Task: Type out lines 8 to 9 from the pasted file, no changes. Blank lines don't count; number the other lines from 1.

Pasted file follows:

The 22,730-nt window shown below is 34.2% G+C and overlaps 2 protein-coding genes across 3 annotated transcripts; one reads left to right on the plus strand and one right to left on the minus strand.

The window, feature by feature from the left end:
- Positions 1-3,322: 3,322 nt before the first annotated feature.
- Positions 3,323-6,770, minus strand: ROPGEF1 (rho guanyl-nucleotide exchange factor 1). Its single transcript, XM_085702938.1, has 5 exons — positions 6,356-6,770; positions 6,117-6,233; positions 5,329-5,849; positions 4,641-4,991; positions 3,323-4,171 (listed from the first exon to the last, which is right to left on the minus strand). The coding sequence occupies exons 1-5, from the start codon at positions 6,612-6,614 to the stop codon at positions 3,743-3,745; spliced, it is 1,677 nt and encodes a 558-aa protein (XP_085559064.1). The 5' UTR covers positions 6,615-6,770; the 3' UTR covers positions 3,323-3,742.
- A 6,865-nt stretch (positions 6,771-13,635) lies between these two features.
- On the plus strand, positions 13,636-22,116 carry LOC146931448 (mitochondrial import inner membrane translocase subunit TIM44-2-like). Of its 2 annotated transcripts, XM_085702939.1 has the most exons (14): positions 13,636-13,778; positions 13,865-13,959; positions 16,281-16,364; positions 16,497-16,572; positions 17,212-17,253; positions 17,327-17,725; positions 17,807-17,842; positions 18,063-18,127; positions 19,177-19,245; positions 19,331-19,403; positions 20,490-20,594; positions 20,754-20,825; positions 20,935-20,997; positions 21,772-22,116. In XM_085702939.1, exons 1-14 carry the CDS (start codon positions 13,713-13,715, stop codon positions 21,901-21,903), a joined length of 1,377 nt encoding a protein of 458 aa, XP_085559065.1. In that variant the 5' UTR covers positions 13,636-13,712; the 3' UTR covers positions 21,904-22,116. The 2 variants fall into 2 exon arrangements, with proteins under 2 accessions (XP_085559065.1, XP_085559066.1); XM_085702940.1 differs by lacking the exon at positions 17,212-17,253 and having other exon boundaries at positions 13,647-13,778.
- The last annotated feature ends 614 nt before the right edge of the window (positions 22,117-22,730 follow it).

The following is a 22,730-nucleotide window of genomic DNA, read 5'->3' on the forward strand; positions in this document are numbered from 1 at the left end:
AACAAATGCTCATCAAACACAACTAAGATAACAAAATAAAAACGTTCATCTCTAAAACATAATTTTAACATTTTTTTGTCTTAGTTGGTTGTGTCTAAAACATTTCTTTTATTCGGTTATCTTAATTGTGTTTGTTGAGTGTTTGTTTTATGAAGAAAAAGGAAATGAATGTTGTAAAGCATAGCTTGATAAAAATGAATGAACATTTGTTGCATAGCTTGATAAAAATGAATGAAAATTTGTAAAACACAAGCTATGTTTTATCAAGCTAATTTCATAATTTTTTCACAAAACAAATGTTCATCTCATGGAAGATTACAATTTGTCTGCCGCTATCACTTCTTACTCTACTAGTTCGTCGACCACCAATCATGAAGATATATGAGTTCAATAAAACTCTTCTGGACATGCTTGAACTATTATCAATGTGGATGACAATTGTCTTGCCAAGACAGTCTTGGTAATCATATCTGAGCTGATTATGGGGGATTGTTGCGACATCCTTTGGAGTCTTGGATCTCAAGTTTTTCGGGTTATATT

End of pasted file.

The following is a 22,730-nucleotide window of genomic DNA, read 5'->3' on the forward strand; positions in this document are numbered from 1 at the left end:
AACAAATGCTCATCAAACACAACTAAGATAACAAAATAAAAACGTTCATCTCTAAAACATAATTTTAACATTTTTTTGTCTTAGTTGGTTGTGTCTAAAACATTTCTTTTATTCGGTTATCTTAATTGTGTTTGTTGAGTGTTTGTTTTATGAAGAAAAAGGAAATGAATGTTGTAAAGCATAGCTTGATAAAAATGAATGAACATTTGTTGCATAGCTTGATAAAAATGAATGAAAATTTGTAAAACACAAGCTATGTTTTATCAAGCTAATTTCATAATTTTTTCACAAAACAAATGTTCATCTCATGGAAGATTACAATTTGTCTGCCGCTATCACTTCTTACTCTACTAGTTCGTCGACCACCAATCATGAAGATATATGAGTTCAATAAAACTCTTCTGGACATGCTTGAACTATTATCAATGTGGATGACAATTGTCTTGCCAAGACAGTCTTGGTAATCATATCTGAGCTGATTATGGGGGATTGTTGCGACATCCTTTGGAGTCTTGGATCTCAAGTTTTTCGGGTTATATT